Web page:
Germany's Muslims demand protection at mosques

Last Modified Wednesday, 19 February 2020 (17:18 IST)
Police in last week said it uncovered right-wing terrorists who were plotting to attack and asylum-seekers. Islamic groups are calling on the government to do more to protect them.
Muslim groups in Germany have called on the government to do more to protect mosques, after a dozen members of a right-wing terror cell were arrested on Friday.
 
The extremist group was planning attacks on politicians, asylum-seekers and Muslims.
 
"The state must have an interest" in protecting communities, said Aiman Mazyek, chair of the central council of Muslims in Germany (ZMD), in an interview with German magazine der Spiegel.
 
Calls for police presence
 
He called for "a visible police presence at mosques where past attacks and assaults had taken place, above all during busy times, such as during Friday prayers."
 
"We should not have to use private security companies to protect our mosque communities and lead talks to provide instruction on what to do if there is an attack," added Mazyek.
 
ZMD said the state has the duty to provide for the safety of its citizens, adding that "Muslims also belong to this group,"a spokesperson for the ZMD in Cologne said on Monday.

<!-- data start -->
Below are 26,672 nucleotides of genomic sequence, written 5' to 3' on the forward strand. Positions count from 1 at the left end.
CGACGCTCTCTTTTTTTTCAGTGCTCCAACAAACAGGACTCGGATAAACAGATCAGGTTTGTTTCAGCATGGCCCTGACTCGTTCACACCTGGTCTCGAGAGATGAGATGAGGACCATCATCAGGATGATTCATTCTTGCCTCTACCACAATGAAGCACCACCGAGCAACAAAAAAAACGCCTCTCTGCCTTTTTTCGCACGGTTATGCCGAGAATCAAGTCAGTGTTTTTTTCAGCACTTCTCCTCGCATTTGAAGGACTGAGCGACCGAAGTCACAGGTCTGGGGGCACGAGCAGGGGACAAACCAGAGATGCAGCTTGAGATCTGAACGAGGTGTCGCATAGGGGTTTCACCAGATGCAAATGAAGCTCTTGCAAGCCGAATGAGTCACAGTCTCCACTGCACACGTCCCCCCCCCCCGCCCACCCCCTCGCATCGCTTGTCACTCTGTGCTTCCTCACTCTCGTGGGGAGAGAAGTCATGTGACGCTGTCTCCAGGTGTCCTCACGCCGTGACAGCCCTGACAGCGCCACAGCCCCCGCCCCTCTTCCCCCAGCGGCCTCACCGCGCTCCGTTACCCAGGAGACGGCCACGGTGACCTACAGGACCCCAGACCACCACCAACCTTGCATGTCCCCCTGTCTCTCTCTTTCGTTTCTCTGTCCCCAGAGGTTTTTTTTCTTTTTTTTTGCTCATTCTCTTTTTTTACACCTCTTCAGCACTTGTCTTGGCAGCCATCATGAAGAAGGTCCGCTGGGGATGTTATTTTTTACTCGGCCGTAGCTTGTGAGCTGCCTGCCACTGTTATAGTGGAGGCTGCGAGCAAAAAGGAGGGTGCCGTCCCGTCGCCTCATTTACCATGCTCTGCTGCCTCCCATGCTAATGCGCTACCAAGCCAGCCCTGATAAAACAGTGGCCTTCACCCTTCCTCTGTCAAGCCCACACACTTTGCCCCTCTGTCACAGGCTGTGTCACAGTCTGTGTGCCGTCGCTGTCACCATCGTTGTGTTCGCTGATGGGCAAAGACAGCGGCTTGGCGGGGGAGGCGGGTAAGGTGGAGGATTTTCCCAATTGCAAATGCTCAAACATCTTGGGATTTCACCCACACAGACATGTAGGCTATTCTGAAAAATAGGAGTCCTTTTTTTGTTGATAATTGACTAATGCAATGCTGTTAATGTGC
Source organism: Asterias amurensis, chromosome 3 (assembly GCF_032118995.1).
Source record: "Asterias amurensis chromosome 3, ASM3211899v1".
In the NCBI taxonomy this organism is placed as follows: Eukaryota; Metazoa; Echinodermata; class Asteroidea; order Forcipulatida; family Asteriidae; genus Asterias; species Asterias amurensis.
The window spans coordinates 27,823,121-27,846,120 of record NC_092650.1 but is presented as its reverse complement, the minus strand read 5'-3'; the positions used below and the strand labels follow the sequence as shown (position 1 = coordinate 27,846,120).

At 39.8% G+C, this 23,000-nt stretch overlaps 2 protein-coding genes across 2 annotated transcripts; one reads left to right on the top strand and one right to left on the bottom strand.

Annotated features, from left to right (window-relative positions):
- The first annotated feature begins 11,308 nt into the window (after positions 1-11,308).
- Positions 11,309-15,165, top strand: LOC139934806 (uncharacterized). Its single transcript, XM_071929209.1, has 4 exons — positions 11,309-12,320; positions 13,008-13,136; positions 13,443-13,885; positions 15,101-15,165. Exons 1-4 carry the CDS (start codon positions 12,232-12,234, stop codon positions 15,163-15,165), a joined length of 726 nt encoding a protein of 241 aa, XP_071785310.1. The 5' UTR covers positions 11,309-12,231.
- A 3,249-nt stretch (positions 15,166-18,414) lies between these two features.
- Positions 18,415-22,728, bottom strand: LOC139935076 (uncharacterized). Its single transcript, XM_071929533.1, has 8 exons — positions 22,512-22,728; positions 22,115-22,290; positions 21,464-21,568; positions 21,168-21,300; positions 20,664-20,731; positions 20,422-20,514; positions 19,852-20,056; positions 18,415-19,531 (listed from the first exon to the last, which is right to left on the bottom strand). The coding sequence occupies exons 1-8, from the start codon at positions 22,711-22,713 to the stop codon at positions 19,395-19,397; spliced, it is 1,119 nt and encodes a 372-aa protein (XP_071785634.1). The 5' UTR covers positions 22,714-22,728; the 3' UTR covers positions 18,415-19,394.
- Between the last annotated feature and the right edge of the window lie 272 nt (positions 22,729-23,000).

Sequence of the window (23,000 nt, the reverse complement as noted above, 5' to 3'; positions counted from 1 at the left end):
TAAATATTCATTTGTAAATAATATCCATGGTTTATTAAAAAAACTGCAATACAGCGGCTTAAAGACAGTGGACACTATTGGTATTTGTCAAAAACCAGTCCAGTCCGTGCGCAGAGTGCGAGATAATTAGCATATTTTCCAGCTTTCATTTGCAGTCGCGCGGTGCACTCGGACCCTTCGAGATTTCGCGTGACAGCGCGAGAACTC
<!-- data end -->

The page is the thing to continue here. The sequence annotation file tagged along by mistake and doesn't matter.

Around 100 attacks on mosques are registered each year, according to DITIB, the largest German mosque association. In the past weeks, mosques in Unna, Hagen, Essen and Bielefeld received emails threatening bomb attacks.
 
'Tacit consent' for attacks
 
DITIB, which also has close links to Turkey, said both politicians and society must take a clear stand against violence on Germany's Muslim community.
 
The "silence of the majority, including in both politics and society when it comes to attacks on Muslims could be taken as "tacit consent."
 
Chancellor Angela Merkel's spokesman, Steffen Seibert, on Monday said: "It is the task of the state, and of course of this government, to protect the free practice of religion in this country, no matter what religion it is."
 
Police protection in Germany is decided on a state-by-state basis.
 
Saxony-Anhalt state officials faced strong criticism in the wake of the deadly attack in Halle in October 2019, in which a gunman targeted a synagogue on Judaism's holiest day, Yom Kippur. There was no police presence at the synagogue during the attack, prompting Jewish groups to renew calls for better police protection at Jewish institutions.
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